“There’s a long history of ‘who is this guy I’m voting for?’ campaign film, but the new idea is how campaigns are getting that same information to people differently today,” said Salmond, who published a Brookings Institute report this month comparing YouTube campaigning to traditional television advertising.

Until very recently, only a handful of campaigns ventured into the candidate biography genre — buying time on television is an expensive business. Salmond says Obama’s 2008 documentary “American Stories, American Solutions,” which focused on the personal stories of Americans rather than Obama himself, cost an estimated $4 to $5 million for 30 minutes of national airtime. This time around, according to FEC records, the Obama campaign paid around $345,000 for the production of the recent documentary. Of course, “airtime” on the Internet is free.

Though the web biopic may be cheaper, Trippi doesn’t expect it to level the financial playing field between campaigns. He still believes that the 30-second ad on television is still worth every pretty penny.

“Millions of Americans are not going to sit and watch a 17-minute video. They’ll tune it out if they have no interest. That’s the big limitation,” said Trippi. “But the 30-second spot is going to happen while you’re watching a football game or your favorite show…That’s why they work.”

Salmond prefers to put the web biopic in an entirely different category from the 30-second ad. He says they’re just different tools and believes longform web commercials are a natural win-win situation for campaigns: light on the wallet and heavy on the virtual returns from supporters.

“A person who spends half an hour watching a YouTube video is already prepared to vote for the candidate,” said Salmond. “These docs are intended to get them to go another step and volunteer or use it as an argument to convince their friends to vote, post it on social networking sites and eventually advance a candidate’s agenda.”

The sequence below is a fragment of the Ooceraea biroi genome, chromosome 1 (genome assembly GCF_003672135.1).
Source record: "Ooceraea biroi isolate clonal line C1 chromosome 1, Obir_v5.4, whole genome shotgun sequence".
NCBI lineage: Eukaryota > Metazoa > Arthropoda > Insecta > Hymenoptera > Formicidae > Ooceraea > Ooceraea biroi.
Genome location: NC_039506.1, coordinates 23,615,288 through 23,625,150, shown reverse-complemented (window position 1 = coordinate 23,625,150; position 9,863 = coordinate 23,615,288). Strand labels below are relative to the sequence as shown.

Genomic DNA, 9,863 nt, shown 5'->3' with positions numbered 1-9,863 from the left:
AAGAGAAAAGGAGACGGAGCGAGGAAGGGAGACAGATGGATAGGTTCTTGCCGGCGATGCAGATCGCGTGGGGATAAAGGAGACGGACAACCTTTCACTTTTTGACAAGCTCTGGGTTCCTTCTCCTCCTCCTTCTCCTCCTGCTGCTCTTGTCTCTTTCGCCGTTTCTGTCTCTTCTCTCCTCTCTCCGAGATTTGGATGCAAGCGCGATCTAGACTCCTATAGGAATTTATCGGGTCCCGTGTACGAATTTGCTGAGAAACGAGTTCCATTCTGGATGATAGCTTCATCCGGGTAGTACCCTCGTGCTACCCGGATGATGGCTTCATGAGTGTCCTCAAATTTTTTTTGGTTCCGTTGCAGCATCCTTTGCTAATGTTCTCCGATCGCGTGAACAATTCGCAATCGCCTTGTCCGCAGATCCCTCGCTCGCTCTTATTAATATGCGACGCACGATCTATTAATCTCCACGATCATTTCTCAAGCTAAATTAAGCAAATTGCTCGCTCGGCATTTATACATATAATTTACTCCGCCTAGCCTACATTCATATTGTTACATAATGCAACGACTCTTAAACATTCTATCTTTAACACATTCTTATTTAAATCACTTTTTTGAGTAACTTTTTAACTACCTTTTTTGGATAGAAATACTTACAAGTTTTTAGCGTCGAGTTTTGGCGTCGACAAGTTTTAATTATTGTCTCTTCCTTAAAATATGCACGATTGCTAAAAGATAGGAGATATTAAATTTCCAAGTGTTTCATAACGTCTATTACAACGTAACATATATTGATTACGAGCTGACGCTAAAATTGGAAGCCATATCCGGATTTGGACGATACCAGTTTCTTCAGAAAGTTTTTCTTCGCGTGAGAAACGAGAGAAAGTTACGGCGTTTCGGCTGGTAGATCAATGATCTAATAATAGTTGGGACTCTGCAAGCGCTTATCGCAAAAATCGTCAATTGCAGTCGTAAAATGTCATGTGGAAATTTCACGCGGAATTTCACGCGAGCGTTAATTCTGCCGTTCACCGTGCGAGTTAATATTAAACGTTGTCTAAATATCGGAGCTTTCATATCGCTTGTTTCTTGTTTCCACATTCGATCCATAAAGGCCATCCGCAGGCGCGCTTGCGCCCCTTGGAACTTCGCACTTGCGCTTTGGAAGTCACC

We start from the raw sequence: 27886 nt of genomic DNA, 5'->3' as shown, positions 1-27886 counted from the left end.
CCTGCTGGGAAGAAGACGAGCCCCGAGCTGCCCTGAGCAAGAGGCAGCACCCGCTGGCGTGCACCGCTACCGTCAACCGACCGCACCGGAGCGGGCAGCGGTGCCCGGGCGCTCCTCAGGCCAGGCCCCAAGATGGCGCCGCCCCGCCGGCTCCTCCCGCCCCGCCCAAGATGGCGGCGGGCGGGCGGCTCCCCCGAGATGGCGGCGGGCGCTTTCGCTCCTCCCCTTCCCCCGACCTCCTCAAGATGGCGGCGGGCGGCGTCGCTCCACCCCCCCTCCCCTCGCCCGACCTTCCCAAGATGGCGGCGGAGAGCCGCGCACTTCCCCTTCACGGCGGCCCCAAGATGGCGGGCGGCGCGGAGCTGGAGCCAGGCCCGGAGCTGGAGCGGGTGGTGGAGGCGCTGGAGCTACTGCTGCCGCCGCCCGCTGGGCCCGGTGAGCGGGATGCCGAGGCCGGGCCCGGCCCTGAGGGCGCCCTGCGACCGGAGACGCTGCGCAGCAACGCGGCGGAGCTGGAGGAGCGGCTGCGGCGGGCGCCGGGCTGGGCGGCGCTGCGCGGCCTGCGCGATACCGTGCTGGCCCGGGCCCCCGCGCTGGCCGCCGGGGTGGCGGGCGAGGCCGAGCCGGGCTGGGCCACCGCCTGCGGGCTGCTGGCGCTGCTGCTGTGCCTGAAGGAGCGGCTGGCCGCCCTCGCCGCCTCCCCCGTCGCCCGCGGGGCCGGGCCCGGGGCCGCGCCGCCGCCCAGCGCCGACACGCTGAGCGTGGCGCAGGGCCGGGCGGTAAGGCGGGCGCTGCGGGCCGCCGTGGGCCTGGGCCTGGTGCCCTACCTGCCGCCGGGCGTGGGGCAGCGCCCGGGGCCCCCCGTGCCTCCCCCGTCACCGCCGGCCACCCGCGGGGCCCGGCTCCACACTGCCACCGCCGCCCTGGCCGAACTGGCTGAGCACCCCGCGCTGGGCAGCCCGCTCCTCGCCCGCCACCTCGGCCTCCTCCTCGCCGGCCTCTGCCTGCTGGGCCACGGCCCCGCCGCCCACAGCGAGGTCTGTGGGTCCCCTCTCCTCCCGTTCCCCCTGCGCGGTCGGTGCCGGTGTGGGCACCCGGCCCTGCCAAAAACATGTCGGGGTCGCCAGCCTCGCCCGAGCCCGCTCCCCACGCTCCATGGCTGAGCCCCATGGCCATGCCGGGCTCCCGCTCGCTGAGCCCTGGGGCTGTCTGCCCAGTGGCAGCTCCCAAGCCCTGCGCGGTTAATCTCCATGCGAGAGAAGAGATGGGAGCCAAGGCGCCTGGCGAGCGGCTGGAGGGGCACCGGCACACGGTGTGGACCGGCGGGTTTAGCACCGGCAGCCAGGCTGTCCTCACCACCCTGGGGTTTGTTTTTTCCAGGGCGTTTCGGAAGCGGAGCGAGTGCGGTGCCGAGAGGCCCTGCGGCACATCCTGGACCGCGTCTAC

These videos may be just a segment of the larger digital campaign push to drum up the supporter base. The Romney campaign allows supporters to create fundraising pages that others can view and contribute. The Gingrich campaign created “twibbons” that supporters can add to their Twitter and Facebook profiles. And Santorum recently released the first of an 8-part miniseries of one minute videos called “Obamaville“; with the click of a mouse, the instantaneous gratification of being a supporter is broadcast to the digital world.

But Trippi thinks these digital efforts on the Republican part has been lackluster. He says that the Republicans in general haven’t even caught up to the momentum that the Obama campaign built in 2008. “It’s like an afterthought,” said Trippi about the Republican campaigns and their social media strategies. “They do it because they have to. It’s not like anyone on the Republican side is doing a good job. They’re being left in the dust.”

Salmond expects a lot more videos as the country heads into the general election, though he says the topics may branch out from candidate profiles to profiles of volunteers or specific policy positions. The Gingrich campaign is currently working on another video for a web release.

However, Trippi thinks it’s not enough just to produce these videos and throw it into the digital space.

“You need to be savvy,” said Trippi. “The key is to create an echo chamber where everyone else spreads the word for you. Your supporters are sending it around, raising money with it while the press is also reporting on it and creating buzz.”

However, the caveat of anything living on the digital sphere for free is that it can also get lost in the bottomless pit of the Internet. Trippi says a campaign needs the “prowess to make it catch fire.”

“You can make the greatest 20-minute video in the world, but what’s the point if it’s sitting online and no one ever sees it?”